Personal Income Tax Reform: what you need to do before the 31st December 2014
This is the time when you need to think about how to pay less tax when submitting your next Income Tax Return. Enjoy tax benefits which will disappear from the law, from our memory and, what is worse, from our pocket.
In one month and a half, the 2014 tax year will have finished and also the opportunity to exploit to the full the advantages offered by what it will then become the old Personal Income Tax Law on the 1st of January 2015.
It is the time to think about how to pay less tax on your next Personal Income Return. Please bear in mind that to deduct the contributions that you make to a pension plan, to sell or to give a property, to sell a flat or to benefit from a dividends concession, it will no longer be the same from next year onwards.
You should know that although it is true that the Personal Income Tax will generally imply for most of tax payers a lower taxation, some new elements may also increase the amount of tax that you may end up paying. We advise that within the last months of 2014 you adapt yourself to these changes, in order to avoid paying more tax and to reduce the impact that the suppression of deductions and exemptions may have in your annual return. Below you will find some hints:
- To sell or to give property
If you have planned to sell a property, it is better in tax terms that you do it within 2014, since the new law that the Spanish Inland Revenue has drafted pursues to put an end in one go, from the 1st January 2015, to the two instruments that have traditionally been used to reduce the tax burden on any capital gains obtained from the increase in value of property at the time of sale: the abatement coefficient and the inflation adjustment factor.
The Government’s law reform bill relating to Personal Income Tax includes a change in the taxation of capital gains, which in practical terms will involve tougher tax measures for those selling a property. So the older the property is, the higher the tax burden will be.
In order to illustrate the situation we provide the following example, which might be real if you do not do anything about it:
With the law that is currently in force, if for example you bought a property in 1998 for €120,000, upon having taken into account inflation for personal tax income purposes, the price of that property would be €156,492. So if the property is sold in 2014 for €180,000 you would pay tax on the difference between €180,000 and €156,492, that is to say, on €23,508.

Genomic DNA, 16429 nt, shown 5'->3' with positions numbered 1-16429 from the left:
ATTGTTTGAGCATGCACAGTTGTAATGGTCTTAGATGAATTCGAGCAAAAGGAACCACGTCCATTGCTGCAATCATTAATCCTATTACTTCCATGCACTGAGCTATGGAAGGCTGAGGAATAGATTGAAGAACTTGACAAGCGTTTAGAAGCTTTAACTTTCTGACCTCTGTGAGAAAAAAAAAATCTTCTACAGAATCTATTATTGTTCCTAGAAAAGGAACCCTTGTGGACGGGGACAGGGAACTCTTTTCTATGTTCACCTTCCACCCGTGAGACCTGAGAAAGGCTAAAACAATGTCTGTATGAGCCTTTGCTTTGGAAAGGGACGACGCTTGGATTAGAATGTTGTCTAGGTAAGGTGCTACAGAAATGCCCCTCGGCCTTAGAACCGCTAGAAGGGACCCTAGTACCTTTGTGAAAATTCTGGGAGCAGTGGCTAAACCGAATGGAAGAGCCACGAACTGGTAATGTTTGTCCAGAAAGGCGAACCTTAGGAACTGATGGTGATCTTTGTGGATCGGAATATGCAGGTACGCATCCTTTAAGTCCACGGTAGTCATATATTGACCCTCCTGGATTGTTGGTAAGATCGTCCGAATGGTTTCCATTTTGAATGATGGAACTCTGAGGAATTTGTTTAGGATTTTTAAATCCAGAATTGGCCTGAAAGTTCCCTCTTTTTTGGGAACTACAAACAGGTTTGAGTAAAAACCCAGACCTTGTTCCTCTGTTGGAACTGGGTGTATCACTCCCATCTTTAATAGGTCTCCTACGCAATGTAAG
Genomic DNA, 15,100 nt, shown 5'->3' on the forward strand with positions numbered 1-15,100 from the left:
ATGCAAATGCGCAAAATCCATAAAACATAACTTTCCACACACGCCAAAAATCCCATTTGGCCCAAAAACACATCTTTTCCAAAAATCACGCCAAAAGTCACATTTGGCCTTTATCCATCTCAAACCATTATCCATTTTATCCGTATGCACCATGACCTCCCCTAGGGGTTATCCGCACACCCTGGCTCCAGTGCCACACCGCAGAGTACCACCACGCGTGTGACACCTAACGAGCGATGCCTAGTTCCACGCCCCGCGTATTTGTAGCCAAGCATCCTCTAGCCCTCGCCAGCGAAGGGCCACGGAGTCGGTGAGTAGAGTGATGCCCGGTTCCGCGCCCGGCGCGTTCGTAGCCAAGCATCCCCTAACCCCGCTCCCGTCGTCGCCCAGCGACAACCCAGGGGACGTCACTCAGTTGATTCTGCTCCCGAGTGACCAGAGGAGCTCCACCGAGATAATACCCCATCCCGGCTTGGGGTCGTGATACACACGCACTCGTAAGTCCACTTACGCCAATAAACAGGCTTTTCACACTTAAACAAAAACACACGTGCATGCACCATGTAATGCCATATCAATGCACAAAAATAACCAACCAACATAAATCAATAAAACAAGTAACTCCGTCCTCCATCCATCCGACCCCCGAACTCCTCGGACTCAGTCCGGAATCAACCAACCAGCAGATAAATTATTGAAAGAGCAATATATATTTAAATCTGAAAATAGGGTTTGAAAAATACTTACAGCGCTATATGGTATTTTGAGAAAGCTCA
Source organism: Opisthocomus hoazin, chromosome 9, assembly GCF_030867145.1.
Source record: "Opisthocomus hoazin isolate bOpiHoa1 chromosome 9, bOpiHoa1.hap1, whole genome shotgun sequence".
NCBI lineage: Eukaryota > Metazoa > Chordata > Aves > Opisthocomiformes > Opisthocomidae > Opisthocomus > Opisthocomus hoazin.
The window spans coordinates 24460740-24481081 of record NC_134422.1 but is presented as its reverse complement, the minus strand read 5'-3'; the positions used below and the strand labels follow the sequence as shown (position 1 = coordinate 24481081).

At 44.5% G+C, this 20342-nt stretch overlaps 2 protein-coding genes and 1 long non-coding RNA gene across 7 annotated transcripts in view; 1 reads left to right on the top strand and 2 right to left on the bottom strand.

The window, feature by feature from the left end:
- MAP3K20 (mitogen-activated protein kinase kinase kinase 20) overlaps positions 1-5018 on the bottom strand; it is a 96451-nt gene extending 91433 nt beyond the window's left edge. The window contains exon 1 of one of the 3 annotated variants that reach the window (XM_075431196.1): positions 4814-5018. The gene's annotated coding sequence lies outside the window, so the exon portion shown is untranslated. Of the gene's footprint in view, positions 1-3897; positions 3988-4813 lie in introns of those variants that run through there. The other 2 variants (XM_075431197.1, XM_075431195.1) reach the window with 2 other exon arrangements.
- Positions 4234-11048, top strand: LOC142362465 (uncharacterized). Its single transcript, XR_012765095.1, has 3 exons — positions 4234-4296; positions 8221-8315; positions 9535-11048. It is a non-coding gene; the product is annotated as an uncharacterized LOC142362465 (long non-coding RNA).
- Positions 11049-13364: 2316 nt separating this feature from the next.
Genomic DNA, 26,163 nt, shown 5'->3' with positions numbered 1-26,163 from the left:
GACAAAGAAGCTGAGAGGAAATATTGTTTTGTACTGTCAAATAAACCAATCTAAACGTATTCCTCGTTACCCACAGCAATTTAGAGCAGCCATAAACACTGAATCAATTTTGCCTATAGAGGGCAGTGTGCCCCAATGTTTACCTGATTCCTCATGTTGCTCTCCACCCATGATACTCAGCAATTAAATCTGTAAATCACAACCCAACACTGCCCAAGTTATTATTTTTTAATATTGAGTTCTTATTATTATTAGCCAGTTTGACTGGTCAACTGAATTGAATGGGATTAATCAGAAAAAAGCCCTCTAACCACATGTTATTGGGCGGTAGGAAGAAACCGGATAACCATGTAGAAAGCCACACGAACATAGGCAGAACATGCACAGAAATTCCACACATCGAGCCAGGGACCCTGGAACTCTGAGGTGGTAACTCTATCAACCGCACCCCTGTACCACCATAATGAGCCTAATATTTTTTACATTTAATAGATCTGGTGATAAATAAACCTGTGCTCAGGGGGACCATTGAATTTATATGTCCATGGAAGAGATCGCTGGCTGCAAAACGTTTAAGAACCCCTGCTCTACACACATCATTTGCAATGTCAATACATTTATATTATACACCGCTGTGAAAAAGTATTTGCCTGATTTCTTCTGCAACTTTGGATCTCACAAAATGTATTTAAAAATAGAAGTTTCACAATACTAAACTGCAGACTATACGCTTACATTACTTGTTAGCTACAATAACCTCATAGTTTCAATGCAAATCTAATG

If, from the 1st of January 2015 the inflation adjustment factor disappears (which is determined on an annual basis pursuant to certain coefficients that the Spanish State Budget Law provides), tax may be applied on the difference between the sale price (180,000) and the purchase price (120,000), i.e. €60,000.
We will look strictly to the numbers, which is what matters in these cases, if the property is sold before the 31st December, you, as tax payer, will have to pay €5,171 euros for Personal Income Tax. But if it is sold after the 1st January, you will pay €13,056. That is to say €7,885 euros more, even though the tax rate has decreased.
But the Government reform goes further, since it does not only eliminate the inflation factors, but it also abolishes other elements that are also used to reduce capital gains tax for owners of property (shares and other types of assets) purchased before 1994: the abatement coefficients.
Until now, in order to calculate the profit obtained from the sale of a property, a reduction coefficient used to be applied (the abatement coefficient) in order to adjust any changes in the price. Now, these coefficients will disappear and it will be calculated on the difference between the sale price and the purchase price. So anyone selling after the 1st of January a property that was purchased at least 20 years before, that is to say before 1985, will have to pay up to 55% more for this, unless they complete the sale before the 31st of December 2014.
Let’s see another example: As a result from this reform, a property that was purchased in 1980 for €12,000 euros and that will be sold next year for €220,000 euros will be taxed on the total amount considered for capital gains purposes (the €208,000 difference between the purchase and the sale price), which means that €45,260 will be paid as tax.
But, if the property is sold before the end of 2014 it will be taxed on a lower capital gains amount, since the abatement coefficients until 1996 and the inflation adjustment factor apply.
Not withstanding the aforementioned and taking into account that in 2015 the rates applicable to savings are reduced (20, 22 and 24% as compared to the present 21, 25 and 27%), as a rule of thumb it will be more convenient to sell any property that has been purchased after 2004 in 2015.
But, such tax toughening will not affect properties used as habitual homes. In that case any capital gains obtained will continue being tax free, provided that they are reinvested by the tax payer in a new habitual home.